Argentina is to make its case for sovereignty over the Falkland Islands to other Latin American countries, as tensions over potential oil reserves in the South Atlantic grow.
The country's foreign minister, Jorge Taiana, will ask other countries in a meeting of the Rio Group in Mexico to back his government's claim to control the waters to "Las Islas Malvinas".
The row over the disputed islands has reignited after the discovery of £60bn-worth of gas and oil reserves off the Falklands.
In London, Gordon Brown insisted international law allows British firms to operate freely in the area. Argentina has said their operations violate its sovereignty and announced this week that boats sailing from its ports to the islands would need a permit.
"It is perfectly within our rights to be able to do this. I think the Argentinians actually understand that," said Mr Brown. "Sensible discussions will prevail on this."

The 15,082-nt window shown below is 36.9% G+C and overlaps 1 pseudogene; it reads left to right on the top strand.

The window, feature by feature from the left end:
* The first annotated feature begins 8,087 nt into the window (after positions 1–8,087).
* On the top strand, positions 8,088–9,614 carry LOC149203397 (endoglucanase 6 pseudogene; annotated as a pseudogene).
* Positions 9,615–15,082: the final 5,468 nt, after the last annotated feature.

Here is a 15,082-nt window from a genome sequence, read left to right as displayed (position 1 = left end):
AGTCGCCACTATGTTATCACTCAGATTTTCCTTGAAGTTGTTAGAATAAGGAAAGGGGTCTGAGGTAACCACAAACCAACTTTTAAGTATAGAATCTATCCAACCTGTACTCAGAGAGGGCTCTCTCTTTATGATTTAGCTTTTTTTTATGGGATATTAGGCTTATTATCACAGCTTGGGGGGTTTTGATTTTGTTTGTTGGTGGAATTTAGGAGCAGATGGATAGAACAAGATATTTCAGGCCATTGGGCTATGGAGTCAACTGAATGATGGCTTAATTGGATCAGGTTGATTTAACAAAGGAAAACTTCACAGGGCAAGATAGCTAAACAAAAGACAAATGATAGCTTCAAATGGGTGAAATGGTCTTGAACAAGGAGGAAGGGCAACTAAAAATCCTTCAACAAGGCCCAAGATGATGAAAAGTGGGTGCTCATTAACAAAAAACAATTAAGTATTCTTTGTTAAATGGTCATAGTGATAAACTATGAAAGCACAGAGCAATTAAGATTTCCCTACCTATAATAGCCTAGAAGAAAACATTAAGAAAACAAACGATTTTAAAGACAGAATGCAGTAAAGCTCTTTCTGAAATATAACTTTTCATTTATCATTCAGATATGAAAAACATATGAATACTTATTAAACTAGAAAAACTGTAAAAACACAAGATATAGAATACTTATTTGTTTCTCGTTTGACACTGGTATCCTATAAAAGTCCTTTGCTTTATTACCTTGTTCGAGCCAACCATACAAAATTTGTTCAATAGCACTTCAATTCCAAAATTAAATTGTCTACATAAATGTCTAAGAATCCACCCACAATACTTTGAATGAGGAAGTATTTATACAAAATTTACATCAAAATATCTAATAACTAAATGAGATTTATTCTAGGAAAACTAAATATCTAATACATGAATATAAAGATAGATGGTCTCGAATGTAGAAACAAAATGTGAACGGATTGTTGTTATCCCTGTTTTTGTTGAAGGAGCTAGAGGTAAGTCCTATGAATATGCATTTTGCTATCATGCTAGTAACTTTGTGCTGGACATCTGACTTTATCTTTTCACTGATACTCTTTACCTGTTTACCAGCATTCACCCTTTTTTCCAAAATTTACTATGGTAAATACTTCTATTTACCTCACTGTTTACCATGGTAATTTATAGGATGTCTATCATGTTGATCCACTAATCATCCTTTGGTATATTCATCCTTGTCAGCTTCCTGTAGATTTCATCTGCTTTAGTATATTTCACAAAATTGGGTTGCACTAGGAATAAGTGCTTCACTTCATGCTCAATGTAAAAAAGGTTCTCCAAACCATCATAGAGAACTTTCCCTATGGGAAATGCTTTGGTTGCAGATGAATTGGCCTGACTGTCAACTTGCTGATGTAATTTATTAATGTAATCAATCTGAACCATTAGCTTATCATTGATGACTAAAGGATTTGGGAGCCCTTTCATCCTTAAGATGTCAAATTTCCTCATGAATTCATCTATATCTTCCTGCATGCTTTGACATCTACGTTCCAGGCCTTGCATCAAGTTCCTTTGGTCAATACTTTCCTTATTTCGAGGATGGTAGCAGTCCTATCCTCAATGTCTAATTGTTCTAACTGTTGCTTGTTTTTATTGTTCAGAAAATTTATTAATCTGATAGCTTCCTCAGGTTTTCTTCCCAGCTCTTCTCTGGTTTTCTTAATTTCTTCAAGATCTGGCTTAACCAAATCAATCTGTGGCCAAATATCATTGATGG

The Conservative Foreign Secretary, William Hague, called for "some sort of increased naval presence – it may just be one more ship visiting more regularly in the region. That kind of thing would show very clearly to Argentina – with whom, again, we want friendly relations – that we will be very firm about this. It would send a signal not to misunderstand British intentions.
"One of the things that went wrong in the 1980s is that the Argentines thought we weren't really committed to the Falkland Islands. So we mustn't make that mistake again. Our commitment should be very clear."
A foreign ministry spokesman, Victorio Taccetti, said: "Argentina must think of a long-term strategy. This exploitation is set to take place in Argentine waters, occupied by a usurper. Great Britain will be the first to explore the region, which means that surely there are some previous studies showing there's oil in the area."
Argentina has threatened to stop an oil rig, the Ocean Guardian, which is due to start work in the waters of the Falklands Economic Zone. The UK has warned it will be on international waters and any Argentinian interference would be in breach of international law.Reuse content